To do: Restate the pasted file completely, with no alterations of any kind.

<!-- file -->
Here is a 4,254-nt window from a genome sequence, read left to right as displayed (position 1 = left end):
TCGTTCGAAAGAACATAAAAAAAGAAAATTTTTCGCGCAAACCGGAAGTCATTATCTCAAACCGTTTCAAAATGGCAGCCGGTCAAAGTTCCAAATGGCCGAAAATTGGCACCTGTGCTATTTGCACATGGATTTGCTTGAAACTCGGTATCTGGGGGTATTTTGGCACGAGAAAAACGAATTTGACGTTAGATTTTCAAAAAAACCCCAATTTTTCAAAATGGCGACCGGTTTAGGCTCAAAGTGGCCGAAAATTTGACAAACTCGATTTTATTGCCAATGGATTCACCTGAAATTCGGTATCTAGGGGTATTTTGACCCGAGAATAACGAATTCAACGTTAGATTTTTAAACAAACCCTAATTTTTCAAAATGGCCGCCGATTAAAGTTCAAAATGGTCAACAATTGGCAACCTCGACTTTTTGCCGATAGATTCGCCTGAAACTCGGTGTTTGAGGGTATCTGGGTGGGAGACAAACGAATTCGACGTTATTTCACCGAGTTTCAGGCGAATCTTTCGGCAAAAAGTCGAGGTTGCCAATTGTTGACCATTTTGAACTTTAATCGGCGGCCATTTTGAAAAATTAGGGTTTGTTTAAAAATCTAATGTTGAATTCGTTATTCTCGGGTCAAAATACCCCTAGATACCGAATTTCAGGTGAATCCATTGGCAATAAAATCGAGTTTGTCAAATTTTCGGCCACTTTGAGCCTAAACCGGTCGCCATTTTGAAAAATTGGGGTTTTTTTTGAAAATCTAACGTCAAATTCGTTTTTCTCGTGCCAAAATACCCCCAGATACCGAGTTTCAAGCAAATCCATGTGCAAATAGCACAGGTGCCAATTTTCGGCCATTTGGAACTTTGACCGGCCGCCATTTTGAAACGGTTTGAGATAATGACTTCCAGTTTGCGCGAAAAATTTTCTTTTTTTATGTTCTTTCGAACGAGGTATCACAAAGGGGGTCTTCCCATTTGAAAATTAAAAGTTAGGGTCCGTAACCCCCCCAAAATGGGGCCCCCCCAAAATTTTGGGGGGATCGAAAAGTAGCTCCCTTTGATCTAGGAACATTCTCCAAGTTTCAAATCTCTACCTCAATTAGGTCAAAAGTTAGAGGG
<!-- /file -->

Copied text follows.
Here is a 4,254-nt window from a genome sequence, read left to right as displayed (position 1 = left end):
TCGTTCGAAAGAACATAAAAAAAGAAAATTTTTCGCGCAAACCGGAAGTCATTATCTCAAACCGTTTCAAAATGGCAGCCGGTCAAAGTTCCAAATGGCCGAAAATTGGCACCTGTGCTATTTGCACATGGATTTGCTTGAAACTCGGTATCTGGGGGTATTTTGGCACGAGAAAAACGAATTTGACGTTAGATTTTCAAAAAAACCCCAATTTTTCAAAATGGCGACCGGTTTAGGCTCAAAGTGGCCGAAAATTTGACAAACTCGATTTTATTGCCAATGGATTCACCTGAAATTCGGTATCTAGGGGTATTTTGACCCGAGAATAACGAATTCAACGTTAGATTTTTAAACAAACCCTAATTTTTCAAAATGGCCGCCGATTAAAGTTCAAAATGGTCAACAATTGGCAACCTCGACTTTTTGCCGATAGATTCGCCTGAAACTCGGTGTTTGAGGGTATCTGGGTGGGAGACAAACGAATTCGACGTTATTTCACCGAGTTTCAGGCGAATCTTTCGGCAAAAAGTCGAGGTTGCCAATTGTTGACCATTTTGAACTTTAATCGGCGGCCATTTTGAAAAATTAGGGTTTGTTTAAAAATCTAATGTTGAATTCGTTATTCTCGGGTCAAAATACCCCTAGATACCGAATTTCAGGTGAATCCATTGGCAATAAAATCGAGTTTGTCAAATTTTCGGCCACTTTGAGCCTAAACCGGTCGCCATTTTGAAAAATTGGGGTTTTTTTTGAAAATCTAACGTCAAATTCGTTTTTCTCGTGCCAAAATACCCCCAGATACCGAGTTTCAAGCAAATCCATGTGCAAATAGCACAGGTGCCAATTTTCGGCCATTTGGAACTTTGACCGGCCGCCATTTTGAAACGGTTTGAGATAATGACTTCCAGTTTGCGCGAAAAATTTTCTTTTTTTATGTTCTTTCGAACGAGGTATCACAAAGGGGGTCTTCCCATTTGAAAATTAAAAGTTAGGGTCCGTAACCCCCCCAAAATGGGGCCCCCCCAAAATTTTGGGGGGATCGAAAAGTAGCTCCCTTTGATCTAGGAACATTCTCCAAGTTTCAAATCTCTACCTCAATTAGGTCAAAAGTTAGAGGG